6. Serious complications of LASIK may emerge later The medical literature contains numerous reports of late-onset LASIK complications such as loss of the cornea due to biomechanical instability, inflammation resulting in corneal haze, flap dislocation, epithelial ingrowth, and retinal detachment.(8) The LASIK flap creates a permanent portal in the cornea for microorganisms to penetrate, exposing patients to lifelong increased risk of sight-threatening corneal infection.(9) Complications may emerge weeks, months, or years after seemingly successful LASIK.
7. LASIK does not eliminate the need for glasses Since LASIK does not eliminate the need for reading glasses after the age of 40 and studies show that visual outcomes of LASIK decline over time,(10) LASIK patients will likely end up back in glasses – sometimes sooner rather than later.
8. The true rate of LASIK complications is unknown There is no clearinghouse for reporting of LASIK complications. Moreover, there is no consensus among LASIK surgeons on the definition of a complication. The FDA allowed laser manufacturers to hide complications reported by LASIK patients in clinical trials by classifying dry eyes and night vision impairment as "symptoms" instead of complications.(1)
9. Rehabilitation options after LASIK are limited LASIK is irreversible, and treatment options for complications are extremely limited. Hard contact lenses may provide visual improvement if the patient can obtain a good fit and tolerate lenses. The post-LASIK contact lens fitting process can be time consuming, costly and ultimately unsuccessful. Many patients eventually give up on hard contacts and struggle to function with impaired vision. In extreme cases, a corneal transplant is the last resort and does not always result in improved vision.
10. Safer alternatives to LASIK exist Some leading surgeons have already abandoned LASIK for surface treatments, such as PRK, which do not involve cutting a corneal flap. It is important to remember that LASIK is elective surgery. There is no sound medical reason to risk vision loss from unnecessary surgery. Glasses and contact lenses are the safest alternatives.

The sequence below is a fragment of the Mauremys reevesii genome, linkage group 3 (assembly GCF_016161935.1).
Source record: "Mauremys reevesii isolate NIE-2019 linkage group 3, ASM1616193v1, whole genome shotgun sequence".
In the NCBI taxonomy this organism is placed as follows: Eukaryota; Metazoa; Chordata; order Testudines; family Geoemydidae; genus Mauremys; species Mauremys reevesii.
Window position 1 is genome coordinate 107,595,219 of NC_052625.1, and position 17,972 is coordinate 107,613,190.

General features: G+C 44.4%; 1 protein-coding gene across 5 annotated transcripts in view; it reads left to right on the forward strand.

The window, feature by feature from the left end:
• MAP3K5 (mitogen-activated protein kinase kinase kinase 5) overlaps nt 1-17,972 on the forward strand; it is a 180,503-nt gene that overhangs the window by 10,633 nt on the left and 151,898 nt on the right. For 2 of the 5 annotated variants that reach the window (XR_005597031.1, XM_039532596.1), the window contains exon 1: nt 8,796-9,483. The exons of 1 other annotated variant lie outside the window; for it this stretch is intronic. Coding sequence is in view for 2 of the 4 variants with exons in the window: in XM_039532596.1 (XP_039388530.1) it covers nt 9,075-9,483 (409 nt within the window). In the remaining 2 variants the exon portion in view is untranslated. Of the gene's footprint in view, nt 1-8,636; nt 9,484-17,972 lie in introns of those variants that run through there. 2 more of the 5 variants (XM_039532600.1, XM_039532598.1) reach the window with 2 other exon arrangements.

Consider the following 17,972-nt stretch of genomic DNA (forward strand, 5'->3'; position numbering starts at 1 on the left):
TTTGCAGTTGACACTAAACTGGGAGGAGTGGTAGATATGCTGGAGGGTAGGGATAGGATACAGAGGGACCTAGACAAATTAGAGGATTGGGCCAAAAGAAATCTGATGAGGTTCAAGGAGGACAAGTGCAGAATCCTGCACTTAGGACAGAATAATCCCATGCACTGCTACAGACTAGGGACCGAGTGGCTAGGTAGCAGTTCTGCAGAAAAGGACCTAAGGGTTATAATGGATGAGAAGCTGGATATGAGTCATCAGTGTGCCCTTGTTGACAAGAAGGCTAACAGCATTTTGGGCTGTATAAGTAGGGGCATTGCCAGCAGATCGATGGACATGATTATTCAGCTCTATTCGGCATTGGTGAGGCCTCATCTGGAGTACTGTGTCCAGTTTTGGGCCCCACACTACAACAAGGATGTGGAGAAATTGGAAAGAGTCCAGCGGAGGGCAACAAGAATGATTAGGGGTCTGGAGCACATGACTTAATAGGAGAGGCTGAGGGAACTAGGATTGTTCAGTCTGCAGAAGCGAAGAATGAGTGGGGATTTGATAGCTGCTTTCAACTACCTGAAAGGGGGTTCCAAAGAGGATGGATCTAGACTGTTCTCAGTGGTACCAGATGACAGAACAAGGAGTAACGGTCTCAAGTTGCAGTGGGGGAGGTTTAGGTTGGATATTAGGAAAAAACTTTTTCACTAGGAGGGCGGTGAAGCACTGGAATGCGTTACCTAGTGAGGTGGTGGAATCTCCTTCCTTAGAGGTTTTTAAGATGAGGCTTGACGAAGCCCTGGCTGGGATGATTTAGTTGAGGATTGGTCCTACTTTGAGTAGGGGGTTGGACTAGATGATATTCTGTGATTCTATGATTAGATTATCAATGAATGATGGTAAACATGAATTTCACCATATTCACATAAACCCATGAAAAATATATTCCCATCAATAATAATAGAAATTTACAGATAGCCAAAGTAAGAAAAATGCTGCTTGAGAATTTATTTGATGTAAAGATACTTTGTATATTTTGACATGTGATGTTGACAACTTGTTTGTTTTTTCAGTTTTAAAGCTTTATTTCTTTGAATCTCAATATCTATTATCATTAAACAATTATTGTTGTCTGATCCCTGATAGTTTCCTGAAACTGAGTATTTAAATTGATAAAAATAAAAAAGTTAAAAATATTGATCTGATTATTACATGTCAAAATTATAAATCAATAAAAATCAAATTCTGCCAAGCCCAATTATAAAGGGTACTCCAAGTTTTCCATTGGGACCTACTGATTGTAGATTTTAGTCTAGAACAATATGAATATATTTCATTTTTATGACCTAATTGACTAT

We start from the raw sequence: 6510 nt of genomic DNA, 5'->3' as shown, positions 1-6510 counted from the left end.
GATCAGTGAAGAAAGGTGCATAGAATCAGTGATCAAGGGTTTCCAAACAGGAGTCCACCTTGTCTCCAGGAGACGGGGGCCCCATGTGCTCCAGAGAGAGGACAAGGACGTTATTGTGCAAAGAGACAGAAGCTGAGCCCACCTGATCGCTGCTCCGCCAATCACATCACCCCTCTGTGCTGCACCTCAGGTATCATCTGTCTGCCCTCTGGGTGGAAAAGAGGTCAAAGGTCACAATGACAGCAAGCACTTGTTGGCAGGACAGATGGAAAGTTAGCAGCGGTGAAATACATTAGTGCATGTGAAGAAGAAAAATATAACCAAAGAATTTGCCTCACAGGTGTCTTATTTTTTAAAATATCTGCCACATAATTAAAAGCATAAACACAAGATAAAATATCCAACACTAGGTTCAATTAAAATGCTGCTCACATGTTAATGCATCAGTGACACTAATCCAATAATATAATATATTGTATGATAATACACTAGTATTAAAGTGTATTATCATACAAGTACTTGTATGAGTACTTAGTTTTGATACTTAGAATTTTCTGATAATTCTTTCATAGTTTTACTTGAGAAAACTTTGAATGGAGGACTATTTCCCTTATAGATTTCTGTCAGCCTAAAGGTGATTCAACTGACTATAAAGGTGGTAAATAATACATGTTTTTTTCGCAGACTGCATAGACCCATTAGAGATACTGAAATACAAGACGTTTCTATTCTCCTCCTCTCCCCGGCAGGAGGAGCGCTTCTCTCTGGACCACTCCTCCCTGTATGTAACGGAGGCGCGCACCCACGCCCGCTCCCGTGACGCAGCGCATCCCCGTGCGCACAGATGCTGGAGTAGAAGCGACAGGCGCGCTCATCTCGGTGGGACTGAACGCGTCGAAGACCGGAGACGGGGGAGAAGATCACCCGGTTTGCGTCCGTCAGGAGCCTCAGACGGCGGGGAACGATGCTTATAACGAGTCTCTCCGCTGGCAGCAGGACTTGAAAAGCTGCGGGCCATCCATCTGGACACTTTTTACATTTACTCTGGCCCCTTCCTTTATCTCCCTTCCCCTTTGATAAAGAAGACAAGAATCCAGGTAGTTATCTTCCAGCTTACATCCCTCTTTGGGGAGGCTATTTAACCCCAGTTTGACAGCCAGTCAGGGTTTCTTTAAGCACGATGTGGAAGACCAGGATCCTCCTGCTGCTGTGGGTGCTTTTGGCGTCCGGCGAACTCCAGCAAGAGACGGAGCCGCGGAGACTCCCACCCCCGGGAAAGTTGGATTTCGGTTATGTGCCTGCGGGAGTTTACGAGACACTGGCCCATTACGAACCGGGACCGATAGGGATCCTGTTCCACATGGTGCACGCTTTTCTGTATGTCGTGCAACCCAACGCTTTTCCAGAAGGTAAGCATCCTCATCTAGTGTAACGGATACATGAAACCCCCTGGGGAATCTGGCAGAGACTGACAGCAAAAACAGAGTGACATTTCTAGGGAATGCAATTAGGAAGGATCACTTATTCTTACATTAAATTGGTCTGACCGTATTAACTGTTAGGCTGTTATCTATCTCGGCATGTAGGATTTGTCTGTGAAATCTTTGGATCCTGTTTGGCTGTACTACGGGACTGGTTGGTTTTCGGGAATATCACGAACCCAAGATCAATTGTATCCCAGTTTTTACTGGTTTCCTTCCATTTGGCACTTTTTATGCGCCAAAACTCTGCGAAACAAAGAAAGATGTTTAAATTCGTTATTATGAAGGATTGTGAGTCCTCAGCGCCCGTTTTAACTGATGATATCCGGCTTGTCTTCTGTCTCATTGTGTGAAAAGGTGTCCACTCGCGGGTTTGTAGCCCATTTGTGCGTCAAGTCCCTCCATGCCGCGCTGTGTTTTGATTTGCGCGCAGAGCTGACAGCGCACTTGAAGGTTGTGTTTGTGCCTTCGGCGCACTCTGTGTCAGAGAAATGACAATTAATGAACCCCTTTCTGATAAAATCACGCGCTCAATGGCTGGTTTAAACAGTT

[size=50]I like to separate post operative difficulties, whether after Laser Vision Correction(Lasik or PRK) or cataract surgery with the use of advanced technology intraocular lenses, into two columns. The first, and mildest, are what I call the "nuisance" issues and consist of short term dry eye, glare and halo when driving at night and occasional light sensitivity. These all resolve on their own, but, sometime, I use eyedrops to speed the process along. The second group I term "doomsday" scenarios and these are very rare, but very serious. In my opinion, the most significant doomsday scenario in either Lasik or cataract surgery is the risk of infection and, even if it were to occur, either the surgeon or the patient(or usually both) would have to have made some pretty bad choices to allow an infection to get ahead of us. Examples of this are poor surgical technique(I do not allow this to happen). Another is poor compliance by the patient when it comes to taking the pre and postoperative eyedrops(one of which is an antibiotic). A third would be missed appointments by the patient that would allow an early, easily treatable infection, to become a nasty, fast moving, damaging infection. Just let me say that if you have either Lasik, PRK, Phakic ICL, clear lens exchange or cataract surgery in my practice, and you don't show up for one of your post op visits(especially day one) then we are going to find you!
In the end, most serious risks of any surgery can be avoided by good surgical technique and adherence to postop instructions. As long as a good relationship exists between the patient and surgeon, then the risks of grave complications are very low and controllable. Lasik and cataract surgery are two of the safest surgical procedures on the planet and we intend to keep it that way!